She still needs a nice coat to go with the yellow fleece scarf and hat set I made her. She could use a few more items as well. I have until October 28th to finish, so I'm spreading it out a bit. Some people from Therapy Animals of Utah work with Best Friends Animal Society, and they're down in Texas now, helping take care of dogs and cats that have been rescued and helping reunite them with their human family members. When we use our Walk for a Dog app as we walk or hike with our dogs, it raises money for Best Friends. Both are worthy organizations.

Thursday was a busy day (as it usually is). Common Threads met at Lynda's. Susan, who only lives here part time, was here because of the danger from Hurricane Irma to the part of Florida where she lives most of the year. She's a prolific weaver. She had just finished a set of these placemats.

 

Lynda was still working on her "Come Fly With Me" shawl.

 

 

I was working on my "Sistine Chapel" quilt. It's coming along, but I need to quit making things for charity and playing with dolls if I want to get it done.

Later on Thursday, the representative from Costco who sold us our window shades a few weeks ago came to install all except the ones that go over the sliding glass doors. You've seen a bit of them in the photos of the dolls at the table, but here's a better look.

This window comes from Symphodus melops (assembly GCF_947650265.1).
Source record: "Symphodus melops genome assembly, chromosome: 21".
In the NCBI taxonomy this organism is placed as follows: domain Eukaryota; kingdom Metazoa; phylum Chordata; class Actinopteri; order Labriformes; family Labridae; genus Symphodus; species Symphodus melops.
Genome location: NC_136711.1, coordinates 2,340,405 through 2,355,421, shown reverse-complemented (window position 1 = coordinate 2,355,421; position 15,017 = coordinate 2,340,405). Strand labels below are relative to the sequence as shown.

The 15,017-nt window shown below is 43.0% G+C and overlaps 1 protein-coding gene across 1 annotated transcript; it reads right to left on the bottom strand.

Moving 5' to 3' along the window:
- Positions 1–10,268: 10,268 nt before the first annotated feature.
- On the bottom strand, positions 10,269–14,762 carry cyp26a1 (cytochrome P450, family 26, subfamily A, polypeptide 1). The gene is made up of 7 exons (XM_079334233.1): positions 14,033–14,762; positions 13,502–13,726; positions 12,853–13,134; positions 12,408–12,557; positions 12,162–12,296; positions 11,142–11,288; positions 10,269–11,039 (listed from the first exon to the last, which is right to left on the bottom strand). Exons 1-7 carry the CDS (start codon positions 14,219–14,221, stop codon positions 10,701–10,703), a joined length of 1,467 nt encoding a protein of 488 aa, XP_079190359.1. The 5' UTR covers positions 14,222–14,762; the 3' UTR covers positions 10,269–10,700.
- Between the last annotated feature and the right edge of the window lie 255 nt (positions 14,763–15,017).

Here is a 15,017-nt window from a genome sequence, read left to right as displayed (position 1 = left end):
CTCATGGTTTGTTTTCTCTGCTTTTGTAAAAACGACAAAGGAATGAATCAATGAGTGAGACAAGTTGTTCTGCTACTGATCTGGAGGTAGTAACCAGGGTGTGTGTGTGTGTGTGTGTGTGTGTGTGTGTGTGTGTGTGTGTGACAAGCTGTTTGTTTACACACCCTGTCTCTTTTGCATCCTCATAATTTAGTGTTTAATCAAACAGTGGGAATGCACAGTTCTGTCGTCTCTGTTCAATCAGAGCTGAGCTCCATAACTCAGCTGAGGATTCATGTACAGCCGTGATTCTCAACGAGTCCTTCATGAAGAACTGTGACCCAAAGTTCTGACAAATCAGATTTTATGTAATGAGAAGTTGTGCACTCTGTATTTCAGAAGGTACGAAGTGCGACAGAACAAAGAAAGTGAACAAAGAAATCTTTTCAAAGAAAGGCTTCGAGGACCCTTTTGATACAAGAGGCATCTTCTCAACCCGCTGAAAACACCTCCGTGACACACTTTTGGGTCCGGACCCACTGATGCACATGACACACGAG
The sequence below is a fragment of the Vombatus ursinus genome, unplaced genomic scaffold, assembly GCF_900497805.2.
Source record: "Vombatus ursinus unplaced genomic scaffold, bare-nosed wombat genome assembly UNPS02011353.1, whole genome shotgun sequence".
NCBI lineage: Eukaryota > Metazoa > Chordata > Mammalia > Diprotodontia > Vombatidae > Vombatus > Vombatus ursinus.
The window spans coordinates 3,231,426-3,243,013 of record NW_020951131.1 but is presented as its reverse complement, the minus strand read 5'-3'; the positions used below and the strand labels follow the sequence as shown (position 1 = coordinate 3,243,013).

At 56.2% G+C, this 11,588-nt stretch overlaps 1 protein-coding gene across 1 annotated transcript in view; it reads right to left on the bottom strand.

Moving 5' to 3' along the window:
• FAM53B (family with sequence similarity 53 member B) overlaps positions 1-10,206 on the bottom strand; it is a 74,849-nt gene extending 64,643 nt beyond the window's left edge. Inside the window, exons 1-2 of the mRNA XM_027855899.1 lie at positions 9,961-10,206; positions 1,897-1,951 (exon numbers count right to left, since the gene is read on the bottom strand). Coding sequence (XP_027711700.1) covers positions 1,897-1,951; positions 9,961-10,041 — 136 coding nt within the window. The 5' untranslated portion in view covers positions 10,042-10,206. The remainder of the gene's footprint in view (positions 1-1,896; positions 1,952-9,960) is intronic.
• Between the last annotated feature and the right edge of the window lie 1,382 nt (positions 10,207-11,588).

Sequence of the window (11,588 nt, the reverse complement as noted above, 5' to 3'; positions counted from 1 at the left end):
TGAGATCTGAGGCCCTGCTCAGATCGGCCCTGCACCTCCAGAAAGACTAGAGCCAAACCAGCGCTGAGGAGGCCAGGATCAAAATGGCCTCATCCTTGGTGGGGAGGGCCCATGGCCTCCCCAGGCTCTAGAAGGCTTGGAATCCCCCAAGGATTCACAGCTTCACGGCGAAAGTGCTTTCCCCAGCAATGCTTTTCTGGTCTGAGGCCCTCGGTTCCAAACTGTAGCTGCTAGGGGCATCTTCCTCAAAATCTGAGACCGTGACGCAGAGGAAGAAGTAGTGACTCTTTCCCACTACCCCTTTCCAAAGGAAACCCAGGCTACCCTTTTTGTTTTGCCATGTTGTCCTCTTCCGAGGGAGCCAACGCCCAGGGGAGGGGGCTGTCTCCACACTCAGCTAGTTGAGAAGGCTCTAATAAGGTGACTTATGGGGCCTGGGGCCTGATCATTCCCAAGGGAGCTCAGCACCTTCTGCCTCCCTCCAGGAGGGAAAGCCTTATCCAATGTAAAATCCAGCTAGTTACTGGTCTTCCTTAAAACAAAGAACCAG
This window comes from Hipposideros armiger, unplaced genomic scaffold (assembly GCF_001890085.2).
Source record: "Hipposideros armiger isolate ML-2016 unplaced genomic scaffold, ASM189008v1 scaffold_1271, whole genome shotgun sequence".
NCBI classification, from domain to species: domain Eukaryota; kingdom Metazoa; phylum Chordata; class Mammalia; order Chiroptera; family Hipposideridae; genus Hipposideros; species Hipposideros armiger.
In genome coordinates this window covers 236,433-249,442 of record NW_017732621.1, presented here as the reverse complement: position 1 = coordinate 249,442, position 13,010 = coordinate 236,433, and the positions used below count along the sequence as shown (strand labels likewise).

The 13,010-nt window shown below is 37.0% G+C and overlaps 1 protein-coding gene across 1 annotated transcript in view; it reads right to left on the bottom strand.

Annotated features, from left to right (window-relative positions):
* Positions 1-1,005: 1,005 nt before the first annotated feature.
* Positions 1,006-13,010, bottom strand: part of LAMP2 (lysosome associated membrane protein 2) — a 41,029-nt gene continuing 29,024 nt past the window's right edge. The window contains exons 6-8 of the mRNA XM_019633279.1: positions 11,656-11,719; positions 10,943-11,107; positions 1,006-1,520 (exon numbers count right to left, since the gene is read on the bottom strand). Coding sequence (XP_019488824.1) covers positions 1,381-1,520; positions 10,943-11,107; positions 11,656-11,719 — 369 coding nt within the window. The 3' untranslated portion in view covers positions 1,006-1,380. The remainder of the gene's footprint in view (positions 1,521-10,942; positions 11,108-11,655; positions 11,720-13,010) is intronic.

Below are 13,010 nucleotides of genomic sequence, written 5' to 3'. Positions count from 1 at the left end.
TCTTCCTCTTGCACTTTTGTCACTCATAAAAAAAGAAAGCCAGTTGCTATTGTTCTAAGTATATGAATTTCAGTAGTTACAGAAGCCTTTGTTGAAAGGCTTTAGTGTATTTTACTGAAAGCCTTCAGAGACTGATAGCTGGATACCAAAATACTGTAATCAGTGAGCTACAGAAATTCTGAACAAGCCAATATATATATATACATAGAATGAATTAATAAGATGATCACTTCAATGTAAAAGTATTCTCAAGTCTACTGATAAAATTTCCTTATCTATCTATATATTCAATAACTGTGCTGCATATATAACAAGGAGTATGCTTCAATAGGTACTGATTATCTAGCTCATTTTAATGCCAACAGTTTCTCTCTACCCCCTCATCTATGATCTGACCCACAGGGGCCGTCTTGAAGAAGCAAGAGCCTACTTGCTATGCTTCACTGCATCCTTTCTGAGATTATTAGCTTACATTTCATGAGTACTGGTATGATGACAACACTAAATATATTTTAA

We spent most of Wednesday moving things away from the windows, so he could get to them for installation. That meant moving the cabinet my cutting/light table is on. I vowed that I would not put anything back into it until I had gone through and culled what was there. That got me started on the rest of my fiber studio, which has to be done anyway before our move next summer.

I had to tidy up so I could work, but I still have lots of stuff I can stand to part with. This was how it looked the first day. 

 

 

This was the "good" stuff left in the hall at the end of the second day. 

 

 

It doubled over the first day, and that doesn't count all the curtains we took down. They will go into the pile after washing. I have to leave room to walk in the hall, so I had to stop. I had about an equivalent amount of recycling and trash.

And...my niece says she wants one of my iPhone totes, which uses Knit Picks Wool of the Andes, and she wanted "Columbine". How could I order just one ball of yarn? The shipping would cost more than the yarn. So....

 

 

 

While all this was going on, the dogs had their regular grooming appointment. They came home looking spiffy.